Point Point, v. t. [imp. & p. p. Pointed; p. pr. & vb. n. Pointing.] [Cf. F. pointer. See Point, n.] 1. To give a point to; to sharpen; to cut, forge, grind, or file to an acute end; as, to point a dart, or a pencil. Used also figuratively; as, to point a moral. 2. To direct toward an abject; to aim; as, to point a gun at a wolf, or a cannon at a fort. 3. Hence, to direct the attention or notice of. Whosoever should be guided through his battles by Minerva, and pointed to every scene of them. --Pope. 4. To supply with punctuation marks; to punctuate; as, to point a composition. 5. To mark (as Hebrew) with vowel points. 6. To give particular prominence to; to designate in a special manner; to indicate, as if by pointing; as, the error was pointed out. --Pope. He points it, however, by no deviation from his straightforward manner of speech. --Dickens. 7. To indicate or discover by a fixed look, as game. 8. (Masonry) To fill up and finish the joints of (a wall), by introducing additional cement or mortar, and bringing it to a smooth surface. 9. (Stone Cutting) To cut, as a surface, with a pointed tool. To point a rope (Naut.), to taper and neatly finish off the end by interweaving the nettles. To point a sail (Naut.), to affix points through the eyelet holes of the reefs. To point off, to divide into periods or groups, or to separate, by pointing, as figures. To point the yards (of a vessel) (Naut.), to brace them so that the wind shall strike the sails obliquely. --Totten.
Point
Point Point (point), v. i. 1. To direct the point of something, as of a finger, for the purpose of designating an object, and attracting attention to it; -- with at. Now must the world point at poor Katharine. --Shak. Point at the tattered coat and ragged shoe. --Dryden. 2. To indicate the presence of game by fixed and steady look, as certain hunting dogs do. He treads with caution, and he points with fear. --Gay. 3. (Med.) To approximate to the surface; to head; -- said of an abscess. To point at, to treat with scorn or contempt by pointing or directing attention to. To point well (Naut.), to sail close to the wind; -- said of a vessel.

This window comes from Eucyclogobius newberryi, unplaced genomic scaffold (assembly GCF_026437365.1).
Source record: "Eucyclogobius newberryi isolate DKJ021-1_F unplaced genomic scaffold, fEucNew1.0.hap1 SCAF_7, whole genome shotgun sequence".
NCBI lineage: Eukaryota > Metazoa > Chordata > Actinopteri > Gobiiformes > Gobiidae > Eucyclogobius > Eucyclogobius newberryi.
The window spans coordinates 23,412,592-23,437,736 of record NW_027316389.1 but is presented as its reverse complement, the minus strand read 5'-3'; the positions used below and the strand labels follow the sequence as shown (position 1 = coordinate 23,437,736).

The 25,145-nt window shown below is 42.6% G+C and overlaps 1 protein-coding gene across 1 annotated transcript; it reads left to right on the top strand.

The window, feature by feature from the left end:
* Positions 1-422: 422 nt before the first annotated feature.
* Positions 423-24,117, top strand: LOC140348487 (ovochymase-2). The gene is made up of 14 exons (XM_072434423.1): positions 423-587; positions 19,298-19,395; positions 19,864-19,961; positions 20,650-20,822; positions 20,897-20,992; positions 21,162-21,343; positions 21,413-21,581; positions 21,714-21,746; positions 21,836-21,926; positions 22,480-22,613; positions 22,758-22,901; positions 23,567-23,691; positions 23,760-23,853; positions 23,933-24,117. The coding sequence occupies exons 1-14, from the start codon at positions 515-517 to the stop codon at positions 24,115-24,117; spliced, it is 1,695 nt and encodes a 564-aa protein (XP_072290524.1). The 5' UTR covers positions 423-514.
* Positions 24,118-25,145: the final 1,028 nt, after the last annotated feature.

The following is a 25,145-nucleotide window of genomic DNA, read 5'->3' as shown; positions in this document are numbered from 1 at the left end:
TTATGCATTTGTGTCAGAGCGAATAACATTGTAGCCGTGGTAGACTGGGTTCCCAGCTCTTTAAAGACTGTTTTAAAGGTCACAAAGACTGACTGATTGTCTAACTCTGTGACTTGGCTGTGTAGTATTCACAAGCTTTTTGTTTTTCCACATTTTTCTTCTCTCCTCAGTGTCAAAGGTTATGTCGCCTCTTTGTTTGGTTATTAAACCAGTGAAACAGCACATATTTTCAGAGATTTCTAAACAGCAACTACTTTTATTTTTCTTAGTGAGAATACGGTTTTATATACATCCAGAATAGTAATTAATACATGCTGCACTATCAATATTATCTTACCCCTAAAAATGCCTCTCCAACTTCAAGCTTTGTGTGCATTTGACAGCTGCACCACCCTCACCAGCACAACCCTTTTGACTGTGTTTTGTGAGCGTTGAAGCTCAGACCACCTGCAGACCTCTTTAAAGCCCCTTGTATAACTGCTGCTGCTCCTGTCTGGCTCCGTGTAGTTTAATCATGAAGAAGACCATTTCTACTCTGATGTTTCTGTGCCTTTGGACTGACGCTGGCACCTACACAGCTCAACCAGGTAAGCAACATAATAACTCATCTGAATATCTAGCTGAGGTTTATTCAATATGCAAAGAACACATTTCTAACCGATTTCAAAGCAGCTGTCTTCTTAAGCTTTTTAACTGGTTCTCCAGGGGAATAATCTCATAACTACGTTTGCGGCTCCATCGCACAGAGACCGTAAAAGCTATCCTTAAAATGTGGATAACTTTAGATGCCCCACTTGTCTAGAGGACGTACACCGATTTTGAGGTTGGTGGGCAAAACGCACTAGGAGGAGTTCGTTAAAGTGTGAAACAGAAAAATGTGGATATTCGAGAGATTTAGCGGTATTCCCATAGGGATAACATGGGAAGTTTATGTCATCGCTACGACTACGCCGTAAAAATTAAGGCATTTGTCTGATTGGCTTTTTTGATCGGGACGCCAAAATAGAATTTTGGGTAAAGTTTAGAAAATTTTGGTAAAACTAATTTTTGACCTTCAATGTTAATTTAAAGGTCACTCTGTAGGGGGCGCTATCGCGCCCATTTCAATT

Meaning of Pointed from wikipedia

- Throughout the history of footwear, shoes or fashion boots with very long, pointed toes have been favored at various periods and in various cultures or sub-cultures...
- In mathematics, a pointed space is a topological space with a distinguished point, the basepoint. The distinguished point is just simply one particular...
- Pointed hats have been a distinctive item of headgear of a wide range of cultures throughout history. Though often suggesting an ancient Indo-European...
- A five-pointed star (☆), geometrically a regular concave decagon, is a common ideogram in modern culture. Comparatively rare in cl****ical heraldry, it...
- were the basis for the development of the Minié Ball. Among the first pointed or "conical" bullets were those designed by Captain John Norton of the...
- fight, etc. Melee weapons can be broadly divided into three categories: Pointed weapons, which cover spears, pikes and almost all pole weapons. They typically...
- Pointed Roofs, published in 1915, is the first work (she called it a "chapter") in Dorothy Richardson's (1873 – 1957) series of 13 semi-autobiographical...
- A red star, five-pointed and filled (★), is an important symbol often ****ociated with communist ideology, particularly in combination with hammer and...
- manslaughter. The predominant symbol of this criminal gang is the six-pointed Star of David. "National Gang Threat ****essment 2009". National Gang Intelligence...
- In mathematics, a pointed set (also based set or rooted set) is an ordered pair ( X , x 0 ) {\displaystyle (X,x_{0})} where X {\displaystyle X} is a set...